Jan. 16–31, 1944: returning to England

Jan 16 Went to Naples by ambulance and visited there while car went on to Caserta. Went to the base post office about my mail, and did not find any. Walked around the City until the Ambulance returned. in the evening driving home, Vesuvius put on a grand show for us. Flames shooting high in the air and red hot lava pouring down the side of the hill. Won several games of cribbage in the mess after returning home.

Jan. 17 Orderly officer today – no excitement.

Jan. 18 Col McFarlane, Montgomery, and Hunter arrived tonight. Had a long talk with McFarlane and Hunter. Expect to sail the latter part of next week, quite possible on a Hospital Ship. Don’t know what job I will be put on in England.

Jan. 19 – Two young M.O.s from here called in draft, so we are short handed. I am taking admitting office today and tomorrow until the two are replaced.

Jan. 20 – McLeod and I went in to Naples today – did some shopping and went to the Officers Club for lunch, and then went to the electric railway, up the Mt. overlooking Naples. Visited Faro San Elmo (sp), the most massive castle I have ever seen, were very fortunate in being shown all through by Americans, and from the top saw the grandest view of Naples and harbour with all sorts of ships in it. We bought tickets for San Carlos Opera Co. and will go in and see it tomorrow. Brig. McCusker was here tonight – I had a grand talk with him – he assured me he has recommended me for DADMS – 2nd Army Tank Bdge in England, but I’ll believe it when I see it.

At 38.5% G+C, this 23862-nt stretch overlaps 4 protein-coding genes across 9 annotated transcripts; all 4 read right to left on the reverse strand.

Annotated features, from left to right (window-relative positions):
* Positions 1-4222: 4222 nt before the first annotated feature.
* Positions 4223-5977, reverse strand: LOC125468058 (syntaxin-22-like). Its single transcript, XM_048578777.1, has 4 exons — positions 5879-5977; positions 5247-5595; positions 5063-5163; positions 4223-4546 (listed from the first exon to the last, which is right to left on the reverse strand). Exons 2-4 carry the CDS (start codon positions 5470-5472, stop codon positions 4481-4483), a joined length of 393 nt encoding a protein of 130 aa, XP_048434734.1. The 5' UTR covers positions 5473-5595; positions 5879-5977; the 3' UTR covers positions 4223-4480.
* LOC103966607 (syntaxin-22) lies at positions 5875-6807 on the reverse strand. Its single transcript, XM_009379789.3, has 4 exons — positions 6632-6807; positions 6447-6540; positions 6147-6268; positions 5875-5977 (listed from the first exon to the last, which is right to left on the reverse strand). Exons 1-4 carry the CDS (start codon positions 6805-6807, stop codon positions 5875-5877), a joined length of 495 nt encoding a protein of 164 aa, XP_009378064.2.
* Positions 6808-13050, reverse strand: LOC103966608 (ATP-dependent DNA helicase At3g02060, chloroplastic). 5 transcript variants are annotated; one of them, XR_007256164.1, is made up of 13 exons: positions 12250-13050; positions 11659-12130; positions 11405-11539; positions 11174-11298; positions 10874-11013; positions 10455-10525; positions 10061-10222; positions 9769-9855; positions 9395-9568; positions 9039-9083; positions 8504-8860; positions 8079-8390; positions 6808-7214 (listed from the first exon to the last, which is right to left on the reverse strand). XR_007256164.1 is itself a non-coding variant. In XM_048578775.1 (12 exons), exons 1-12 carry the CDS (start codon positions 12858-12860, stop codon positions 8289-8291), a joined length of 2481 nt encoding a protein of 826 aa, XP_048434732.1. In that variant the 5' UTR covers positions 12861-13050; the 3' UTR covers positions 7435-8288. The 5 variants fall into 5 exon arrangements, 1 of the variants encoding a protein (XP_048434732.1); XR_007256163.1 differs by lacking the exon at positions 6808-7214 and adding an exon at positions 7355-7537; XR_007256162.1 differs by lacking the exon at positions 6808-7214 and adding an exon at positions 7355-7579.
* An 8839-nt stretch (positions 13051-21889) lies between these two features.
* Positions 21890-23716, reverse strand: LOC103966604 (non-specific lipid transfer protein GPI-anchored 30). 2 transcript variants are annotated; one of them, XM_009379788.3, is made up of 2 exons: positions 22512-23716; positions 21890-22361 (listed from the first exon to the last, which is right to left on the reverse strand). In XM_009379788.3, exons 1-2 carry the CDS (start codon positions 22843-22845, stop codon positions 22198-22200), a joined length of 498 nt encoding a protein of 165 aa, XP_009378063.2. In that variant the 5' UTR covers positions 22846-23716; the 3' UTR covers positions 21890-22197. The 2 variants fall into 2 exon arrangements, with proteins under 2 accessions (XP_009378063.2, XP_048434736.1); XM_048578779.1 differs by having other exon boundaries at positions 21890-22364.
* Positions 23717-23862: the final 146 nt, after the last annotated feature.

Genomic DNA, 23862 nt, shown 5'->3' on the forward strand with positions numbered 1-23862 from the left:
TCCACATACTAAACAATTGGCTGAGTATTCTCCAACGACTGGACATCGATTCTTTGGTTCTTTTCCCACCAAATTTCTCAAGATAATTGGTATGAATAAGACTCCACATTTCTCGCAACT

Jan. 22 – Just about ready to start to Naples with Maj. Howard to see Tosca at the San Carlos Theatre. The Bact. lab, the Field Hygiene lab, and the 4th Field Surgical Unit are leaving very shortly for San Vito. The #3 F.D.S. will very shortly be leaving too – so our whole ancillaries setup will be changed, at about the same time I leave. Gus McCarrol and Touve are going back to England with me. Touve was on the course with me in Cambridge two years ago. Sent world last night to see whether Frank Fish could come over on Monday to see me, as I do not dare to go that far away from home as the draft may be called any time after today.

Jan. 2(?) – Maj. Howard and I went in to Napoli in an open truck. Went to the San Marcos Opera House to see Tosca. it was really wonderful. The singers and scenery were both grand, but the Opera House was the most gorgeous thing I have ever seen. A huge floor and six rows of boxes going completely around the semi-circle, each row containing 35 boxes. Went out and had a drink with two Officers of the Free French. The landing north of Rome today – I wonder what next. I expect to move from here very shortly now.

Jan. 25 – All packed and ready to leave for N.E.T.D. Rumours have it that we leave there tonight at midnight and go on board ship on the morning of the 26th and sail on the 27th but I do not know. Maj. McLeod leaves this morning also. The whole hospital will be changed by the last of the week:
Staff:
Maj Sturdy
Maj Card
Capt. Hanley
Liet Hatch
Capt Black

F.S.U.
Maj Andrews
Capt Marshall

Biv. Lab
Majo McLeod

Hyg. Lab
Maj Howard
Maj Glass
Capt Alexander
Preese, Calvert, Nanskovill

Nursing Sisters
McDonald
Daisy Boyd
Betty Cocker
Mac McTavish
Gushinson
Nickie Megus
Mrs. Goring
Joan Anderson
Kay McGovern
Joe Lochen
B. Bowers
Neilly
Clemmens
Crasswell
Robinson
Grant
Angus